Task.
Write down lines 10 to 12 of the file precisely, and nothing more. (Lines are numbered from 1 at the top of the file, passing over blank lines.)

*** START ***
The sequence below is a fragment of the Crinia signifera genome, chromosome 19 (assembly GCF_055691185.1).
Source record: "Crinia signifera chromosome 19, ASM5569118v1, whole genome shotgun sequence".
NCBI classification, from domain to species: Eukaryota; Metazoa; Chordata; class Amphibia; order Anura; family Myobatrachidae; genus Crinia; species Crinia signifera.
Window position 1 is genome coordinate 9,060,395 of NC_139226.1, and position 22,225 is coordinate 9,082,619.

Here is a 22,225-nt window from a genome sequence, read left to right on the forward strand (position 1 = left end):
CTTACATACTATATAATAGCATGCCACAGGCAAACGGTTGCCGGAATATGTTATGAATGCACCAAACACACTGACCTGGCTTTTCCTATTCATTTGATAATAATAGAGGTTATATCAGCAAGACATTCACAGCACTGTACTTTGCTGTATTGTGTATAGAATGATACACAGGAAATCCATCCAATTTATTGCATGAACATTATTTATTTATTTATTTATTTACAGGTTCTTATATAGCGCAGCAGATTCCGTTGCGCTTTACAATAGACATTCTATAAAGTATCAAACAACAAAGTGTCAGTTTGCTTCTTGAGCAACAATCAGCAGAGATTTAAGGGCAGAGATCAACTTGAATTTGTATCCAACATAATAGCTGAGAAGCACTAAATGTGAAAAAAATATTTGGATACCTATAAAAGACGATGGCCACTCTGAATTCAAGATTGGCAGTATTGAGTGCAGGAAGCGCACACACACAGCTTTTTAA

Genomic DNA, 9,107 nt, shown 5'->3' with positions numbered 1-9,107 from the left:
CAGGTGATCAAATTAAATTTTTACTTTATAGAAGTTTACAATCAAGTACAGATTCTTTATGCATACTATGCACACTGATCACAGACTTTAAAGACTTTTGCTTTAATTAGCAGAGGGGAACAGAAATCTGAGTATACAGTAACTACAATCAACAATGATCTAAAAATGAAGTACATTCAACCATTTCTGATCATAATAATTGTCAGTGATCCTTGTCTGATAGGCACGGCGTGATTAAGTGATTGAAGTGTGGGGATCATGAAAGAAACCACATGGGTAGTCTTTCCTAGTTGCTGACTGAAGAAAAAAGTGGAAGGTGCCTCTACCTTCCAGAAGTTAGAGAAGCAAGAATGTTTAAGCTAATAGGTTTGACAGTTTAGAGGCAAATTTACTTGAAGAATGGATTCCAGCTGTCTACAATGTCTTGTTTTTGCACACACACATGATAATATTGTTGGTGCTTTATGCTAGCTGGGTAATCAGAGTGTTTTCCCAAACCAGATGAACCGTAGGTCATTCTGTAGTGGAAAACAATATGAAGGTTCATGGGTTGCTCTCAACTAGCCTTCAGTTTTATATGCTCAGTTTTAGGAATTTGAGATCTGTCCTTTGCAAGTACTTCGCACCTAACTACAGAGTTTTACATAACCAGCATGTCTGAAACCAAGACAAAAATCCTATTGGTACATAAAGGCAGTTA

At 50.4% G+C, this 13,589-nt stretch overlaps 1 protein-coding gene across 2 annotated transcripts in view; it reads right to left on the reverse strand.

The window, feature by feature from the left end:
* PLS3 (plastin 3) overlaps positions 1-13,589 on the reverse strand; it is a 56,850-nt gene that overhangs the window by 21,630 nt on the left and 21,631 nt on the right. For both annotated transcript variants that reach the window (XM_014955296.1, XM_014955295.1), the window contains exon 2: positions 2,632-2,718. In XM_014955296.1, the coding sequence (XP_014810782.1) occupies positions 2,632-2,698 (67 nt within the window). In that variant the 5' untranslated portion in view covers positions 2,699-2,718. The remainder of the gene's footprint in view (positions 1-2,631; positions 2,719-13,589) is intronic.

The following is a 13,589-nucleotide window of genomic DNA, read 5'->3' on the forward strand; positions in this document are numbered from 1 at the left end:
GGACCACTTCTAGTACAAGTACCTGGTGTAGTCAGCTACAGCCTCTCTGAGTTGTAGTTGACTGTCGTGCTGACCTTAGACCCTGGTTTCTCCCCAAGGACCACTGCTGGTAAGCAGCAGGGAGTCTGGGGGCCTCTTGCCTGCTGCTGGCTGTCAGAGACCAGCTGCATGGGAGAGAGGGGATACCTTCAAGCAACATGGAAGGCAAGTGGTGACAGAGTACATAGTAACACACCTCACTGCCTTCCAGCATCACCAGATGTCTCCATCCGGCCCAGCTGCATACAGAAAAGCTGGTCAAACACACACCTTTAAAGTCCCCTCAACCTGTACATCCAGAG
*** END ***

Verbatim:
The window, feature by feature from the left end:
* PLS3 (plastin 3) overlaps positions 1-13,589 on the reverse strand; it is a 56,850-nt gene that overhangs the window by 21,630 nt on the left and 21,631 nt on the right. For both annotated transcript variants that reach the window (XM_014955296.1, XM_014955295.1), the window contains exon 2: positions 2,632-2,718. In XM_014955296.1, the coding sequence (XP_014810782.1) occupies positions 2,632-2,698 (67 nt within the window). In that variant the 5' untranslated portion in view covers positions 2,699-2,718. The remainder of the gene's footprint in view (positions 1-2,631; positions 2,719-13,589) is intronic.

The following is a 13,589-nucleotide window of genomic DNA, read 5'->3' on the forward strand; positions in this document are numbered from 1 at the left end: